There are many roads to career-success, but a critical one is the enhancement and development of skills and capabilities – through education, learning, and meaningful work.
The global shift into the future of work is marked by an ever expanding cohort of new technologies, new markets by global markets, which are more interconnected today than ever before. While this technological advancement has definitely led to more and more interconnection and growth, it has also led to jobs becoming redundant, mass job displacement, skills shortages, to name a few.
As per the third edition of the Future of Jobs Report 2020, taking a global overview of the ongoing technological augmentation of work, emerging and disrupted jobs and skills, projected expansion of mass reskilling and upskilling across industries as well as new strategies for effective workforce transitions need to be at scale.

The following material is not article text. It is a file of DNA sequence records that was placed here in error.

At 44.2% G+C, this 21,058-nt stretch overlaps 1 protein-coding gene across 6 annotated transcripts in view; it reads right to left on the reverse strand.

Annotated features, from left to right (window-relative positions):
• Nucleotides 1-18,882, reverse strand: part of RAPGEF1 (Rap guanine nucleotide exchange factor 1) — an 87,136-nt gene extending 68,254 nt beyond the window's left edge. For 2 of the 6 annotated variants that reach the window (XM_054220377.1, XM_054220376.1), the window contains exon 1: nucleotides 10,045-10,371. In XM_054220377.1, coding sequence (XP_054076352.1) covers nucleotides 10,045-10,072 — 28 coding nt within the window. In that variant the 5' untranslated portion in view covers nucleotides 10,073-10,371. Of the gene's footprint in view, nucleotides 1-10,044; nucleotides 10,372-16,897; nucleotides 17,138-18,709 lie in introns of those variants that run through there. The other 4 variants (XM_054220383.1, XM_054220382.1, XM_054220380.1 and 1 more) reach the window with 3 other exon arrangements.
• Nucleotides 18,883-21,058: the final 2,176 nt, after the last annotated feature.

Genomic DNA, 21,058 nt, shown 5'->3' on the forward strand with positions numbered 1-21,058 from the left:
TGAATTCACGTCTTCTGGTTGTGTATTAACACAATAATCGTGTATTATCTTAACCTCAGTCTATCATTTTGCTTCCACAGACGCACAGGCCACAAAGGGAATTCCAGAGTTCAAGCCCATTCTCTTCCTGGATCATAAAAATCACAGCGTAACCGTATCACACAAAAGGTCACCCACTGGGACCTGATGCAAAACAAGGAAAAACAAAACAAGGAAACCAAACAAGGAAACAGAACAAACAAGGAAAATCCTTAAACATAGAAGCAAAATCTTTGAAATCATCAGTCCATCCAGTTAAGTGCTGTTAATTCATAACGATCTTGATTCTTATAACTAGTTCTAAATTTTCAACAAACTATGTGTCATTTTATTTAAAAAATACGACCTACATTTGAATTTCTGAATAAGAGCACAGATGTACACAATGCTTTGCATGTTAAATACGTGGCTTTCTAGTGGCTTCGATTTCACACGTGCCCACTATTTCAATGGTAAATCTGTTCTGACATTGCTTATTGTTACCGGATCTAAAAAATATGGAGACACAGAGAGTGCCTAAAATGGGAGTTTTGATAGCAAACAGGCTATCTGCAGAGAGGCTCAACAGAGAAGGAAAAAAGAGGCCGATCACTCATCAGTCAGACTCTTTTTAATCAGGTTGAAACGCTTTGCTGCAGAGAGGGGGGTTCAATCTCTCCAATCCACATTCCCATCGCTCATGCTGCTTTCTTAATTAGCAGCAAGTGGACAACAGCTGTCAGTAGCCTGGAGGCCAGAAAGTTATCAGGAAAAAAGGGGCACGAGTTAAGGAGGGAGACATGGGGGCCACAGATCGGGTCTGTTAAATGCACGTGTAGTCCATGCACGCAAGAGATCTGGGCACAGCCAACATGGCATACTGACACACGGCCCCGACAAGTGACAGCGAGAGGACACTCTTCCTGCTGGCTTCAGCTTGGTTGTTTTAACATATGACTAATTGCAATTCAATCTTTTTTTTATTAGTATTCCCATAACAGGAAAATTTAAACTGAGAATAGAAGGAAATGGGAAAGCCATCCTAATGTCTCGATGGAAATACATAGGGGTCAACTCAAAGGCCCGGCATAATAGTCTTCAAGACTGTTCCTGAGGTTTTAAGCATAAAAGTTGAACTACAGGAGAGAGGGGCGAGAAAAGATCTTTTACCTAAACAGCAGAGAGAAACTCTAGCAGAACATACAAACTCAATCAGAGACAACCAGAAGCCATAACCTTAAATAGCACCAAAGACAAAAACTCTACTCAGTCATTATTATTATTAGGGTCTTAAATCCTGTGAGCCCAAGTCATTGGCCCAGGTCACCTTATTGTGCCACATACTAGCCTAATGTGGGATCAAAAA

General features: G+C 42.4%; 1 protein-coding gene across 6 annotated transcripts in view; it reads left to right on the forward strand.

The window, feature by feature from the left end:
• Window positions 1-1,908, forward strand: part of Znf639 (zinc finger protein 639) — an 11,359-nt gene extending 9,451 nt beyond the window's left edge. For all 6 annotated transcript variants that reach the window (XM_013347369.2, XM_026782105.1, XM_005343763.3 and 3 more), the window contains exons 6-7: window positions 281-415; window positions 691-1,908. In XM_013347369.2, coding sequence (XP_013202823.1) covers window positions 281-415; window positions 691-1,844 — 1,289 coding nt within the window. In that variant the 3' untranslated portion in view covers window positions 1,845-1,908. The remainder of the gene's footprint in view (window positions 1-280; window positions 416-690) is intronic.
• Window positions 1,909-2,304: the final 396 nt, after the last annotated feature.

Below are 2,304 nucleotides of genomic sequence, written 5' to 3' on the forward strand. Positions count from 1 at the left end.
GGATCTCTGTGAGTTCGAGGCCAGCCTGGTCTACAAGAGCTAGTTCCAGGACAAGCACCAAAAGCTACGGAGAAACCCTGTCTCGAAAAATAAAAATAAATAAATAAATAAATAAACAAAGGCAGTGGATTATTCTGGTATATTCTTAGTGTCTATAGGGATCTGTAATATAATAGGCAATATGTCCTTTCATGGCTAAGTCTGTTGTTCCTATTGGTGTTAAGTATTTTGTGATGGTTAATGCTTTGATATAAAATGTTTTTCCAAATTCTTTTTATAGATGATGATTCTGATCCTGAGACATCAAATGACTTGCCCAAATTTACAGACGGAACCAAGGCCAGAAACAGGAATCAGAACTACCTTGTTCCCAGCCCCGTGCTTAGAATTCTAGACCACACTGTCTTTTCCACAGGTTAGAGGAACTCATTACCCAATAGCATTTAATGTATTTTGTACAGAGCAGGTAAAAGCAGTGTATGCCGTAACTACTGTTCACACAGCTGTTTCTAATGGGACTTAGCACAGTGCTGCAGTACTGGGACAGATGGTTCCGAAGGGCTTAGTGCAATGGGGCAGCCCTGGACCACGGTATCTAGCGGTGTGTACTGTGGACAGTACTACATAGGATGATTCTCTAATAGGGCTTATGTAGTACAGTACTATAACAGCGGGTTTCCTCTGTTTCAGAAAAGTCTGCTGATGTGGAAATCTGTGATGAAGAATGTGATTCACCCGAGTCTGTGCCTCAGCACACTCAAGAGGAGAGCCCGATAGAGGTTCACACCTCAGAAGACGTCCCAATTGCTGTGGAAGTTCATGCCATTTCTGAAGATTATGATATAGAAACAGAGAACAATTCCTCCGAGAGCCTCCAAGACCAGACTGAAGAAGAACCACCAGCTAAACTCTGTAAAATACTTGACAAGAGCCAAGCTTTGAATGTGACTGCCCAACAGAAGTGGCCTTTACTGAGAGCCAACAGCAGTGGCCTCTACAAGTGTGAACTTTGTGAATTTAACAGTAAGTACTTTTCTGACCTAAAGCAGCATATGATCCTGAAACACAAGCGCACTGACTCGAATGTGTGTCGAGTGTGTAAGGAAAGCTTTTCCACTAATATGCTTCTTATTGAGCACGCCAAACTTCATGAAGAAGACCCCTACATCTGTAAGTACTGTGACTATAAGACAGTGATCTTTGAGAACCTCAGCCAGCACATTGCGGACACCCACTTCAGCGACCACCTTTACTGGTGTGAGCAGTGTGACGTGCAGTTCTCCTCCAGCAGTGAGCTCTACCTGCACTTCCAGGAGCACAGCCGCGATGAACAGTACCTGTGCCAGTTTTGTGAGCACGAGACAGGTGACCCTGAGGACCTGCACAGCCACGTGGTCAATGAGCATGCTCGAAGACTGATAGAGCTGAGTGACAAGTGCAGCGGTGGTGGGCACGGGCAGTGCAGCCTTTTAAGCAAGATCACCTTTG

The report also states that over the past decade, a set of ground-breaking, emerging technologies have signalled the start of the Fourth Industrial Revolution. It is believed that by 2025, the capabilities of machines and algorithms will be more broadly employed than in previous years, and the work hours performed by machines will match the time spent working by human beings. The augmentation of work will disrupt the employment prospects of workers across a broad range of industries and geographies. New data from the Future of Jobs Survey suggests that on average 15% of a company’s workforce is at risk of disruption in the horizon up to 2025, and on average 6% of workers are expected to be fully displaced.